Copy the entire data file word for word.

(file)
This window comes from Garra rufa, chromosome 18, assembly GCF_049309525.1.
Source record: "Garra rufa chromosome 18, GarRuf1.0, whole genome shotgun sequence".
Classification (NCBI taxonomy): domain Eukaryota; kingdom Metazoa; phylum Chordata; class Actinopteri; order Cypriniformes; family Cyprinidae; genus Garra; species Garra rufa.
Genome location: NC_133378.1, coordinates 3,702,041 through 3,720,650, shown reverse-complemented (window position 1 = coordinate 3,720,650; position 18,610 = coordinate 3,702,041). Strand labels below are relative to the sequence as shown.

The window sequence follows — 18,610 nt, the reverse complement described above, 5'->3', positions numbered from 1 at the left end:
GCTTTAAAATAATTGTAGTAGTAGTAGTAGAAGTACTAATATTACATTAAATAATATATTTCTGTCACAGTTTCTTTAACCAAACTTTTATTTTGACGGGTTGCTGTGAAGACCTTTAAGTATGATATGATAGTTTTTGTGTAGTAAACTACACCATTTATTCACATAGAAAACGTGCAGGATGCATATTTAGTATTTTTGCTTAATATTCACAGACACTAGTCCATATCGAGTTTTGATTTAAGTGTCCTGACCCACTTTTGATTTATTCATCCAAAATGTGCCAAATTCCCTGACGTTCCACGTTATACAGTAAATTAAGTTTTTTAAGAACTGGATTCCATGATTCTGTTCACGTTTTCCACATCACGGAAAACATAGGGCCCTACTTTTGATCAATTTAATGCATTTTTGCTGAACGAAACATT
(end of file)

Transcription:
This window comes from Garra rufa, chromosome 18, assembly GCF_049309525.1.
Source record: "Garra rufa chromosome 18, GarRuf1.0, whole genome shotgun sequence".
Classification (NCBI taxonomy): domain Eukaryota; kingdom Metazoa; phylum Chordata; class Actinopteri; order Cypriniformes; family Cyprinidae; genus Garra; species Garra rufa.
Genome location: NC_133378.1, coordinates 3,702,041 through 3,720,650, shown reverse-complemented (window position 1 = coordinate 3,720,650; position 18,610 = coordinate 3,702,041). Strand labels below are relative to the sequence as shown.

The window sequence follows — 18,610 nt, the reverse complement described above, 5'->3', positions numbered from 1 at the left end:
GCTTTAAAATAATTGTAGTAGTAGTAGTAGAAGTACTAATATTACATTAAATAATATATTTCTGTCACAGTTTCTTTAACCAAACTTTTATTTTGACGGGTTGCTGTGAAGACCTTTAAGTATGATATGATAGTTTTTGTGTAGTAAACTACACCATTTATTCACATAGAAAACGTGCAGGATGCATATTTAGTATTTTTGCTTAATATTCACAGACACTAGTCCATATCGAGTTTTGATTTAAGTGTCCTGACCCACTTTTGATTTATTCATCCAAAATGTGCCAAATTCCCTGACGTTCCACGTTATACAGTAAATTAAGTTTTTTAAGAACTGGATTCCATGATTCTGTTCACGTTTTCCACATCACGGAAAACATAGGGCCCTACTTTTGATCAATTTAATGCATTTTTGCTGAACGAAACATT